International Waters/Foreign Voyages – Maritime Lawyer

International waters are bodies of water outside of national jurisdiction where no individual nation has definitive control. They generally begin beyond state territorial waters, usually defined as a belt of coastal waters extending 12 nautical miles from the low water mark of a coastal state. However, for some federal maritime law statutes such as the Death on the High Seas Act, the definition of the “high seas” is construed to mean a point beyond three nautical miles from the shore of any state. Workers who are injured or killed while serving aboard vessels making Transatlantic or Transpacific voyages are covered by the federal maritime law. If you or a loved one is injured or killed while working on a foreign voyage, you may be entitled to financial compensation. Maritime law is complex and differs in many respects from state or federal land-based law. That is why you need a lawyer experienced in handling maritime cases. The lawyers at O’Bryan Baun Karamanian have the knowledge and experience to help you get the justice you deserve.


Individuals who are injured or killed while serving as crew members aboard vessels are covered by the Jones Act. The Jones Act is a negligence statute that was originally passed in 1920 by the U.S. Congress in an effort to protect the rights of crewmen injured in the course of their employment. In 1949, the Supreme Court spoke to the policy and reasoning underlying the law:

“It was designed to put on the …industry some of the costs for the legs, eyes, arms, and lives…consumed in its operations.”

Over the years, thousands of court decisions have interpreted the Jones Act, construing it to mean that any negligence on the part of the employer which causes or contributes to a crew member’s injury, however slightly, is sufficient upon which to fix liability. In other words, any time an employer has been negligent and a crewman has been hurt, the injured worker has a remedy in court. Workers with a substantial connection to a vessel in navigation whose duties contribute to the function of the vessel are defined as crew members or seamen. From a captain to a busboy and all jobs in between, anyone with a substantial connection to a vessel in navigation is covered. A worker need not be part of the navigation crew to be covered, and even if a vessel is docked, if it’s staffed and ready to go, it can be considered “in navigation.”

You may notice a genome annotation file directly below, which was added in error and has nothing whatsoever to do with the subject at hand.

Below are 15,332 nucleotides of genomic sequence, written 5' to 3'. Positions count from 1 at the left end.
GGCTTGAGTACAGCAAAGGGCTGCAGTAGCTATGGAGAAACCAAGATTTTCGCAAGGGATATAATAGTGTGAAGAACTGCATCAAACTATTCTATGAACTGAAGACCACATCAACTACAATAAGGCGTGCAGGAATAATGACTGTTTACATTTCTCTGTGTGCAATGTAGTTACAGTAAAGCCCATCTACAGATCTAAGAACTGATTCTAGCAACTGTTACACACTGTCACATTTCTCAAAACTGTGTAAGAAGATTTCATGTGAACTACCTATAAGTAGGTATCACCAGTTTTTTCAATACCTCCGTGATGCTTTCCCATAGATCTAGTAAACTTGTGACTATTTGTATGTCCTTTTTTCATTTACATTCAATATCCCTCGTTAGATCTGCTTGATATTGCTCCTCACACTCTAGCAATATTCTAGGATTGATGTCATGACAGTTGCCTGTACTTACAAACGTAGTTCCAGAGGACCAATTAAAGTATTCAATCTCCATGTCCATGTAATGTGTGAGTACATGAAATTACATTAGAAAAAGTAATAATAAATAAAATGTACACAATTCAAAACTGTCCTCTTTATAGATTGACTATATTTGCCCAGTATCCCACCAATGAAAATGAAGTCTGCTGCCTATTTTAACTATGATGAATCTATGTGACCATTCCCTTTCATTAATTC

Under maritime law, a shipowner has an absolute and non-delegable duty to provide a seaworthy vessel for its crew. The doctrine of unseaworthiness is a separate and distinct theory of liability (apart from the Jones Act) against a shipowner/employer. When this duty is breached, the vessel is said to be unseaworthy. Unseaworthiness means that some aspect of a vessel, her equipment or crew, are not reasonably fit for their intended purposes. Unseaworthiness can arise from insufficient manpower for a task, defective equipment, or an unsafe condition. In the eyes of the law, unseaworthiness does not mean the vessel must sink to be considered unseaworthy. The vessel owner is responsible for injuries caused by unseaworthy conditions, whether or not he or she knows of them. It is their responsibility to make sure their vessel is safe for crewmen. A vessel must have proper safety equipment, a safe way to board and exit, safe equipment, and a generally safe working and living environment.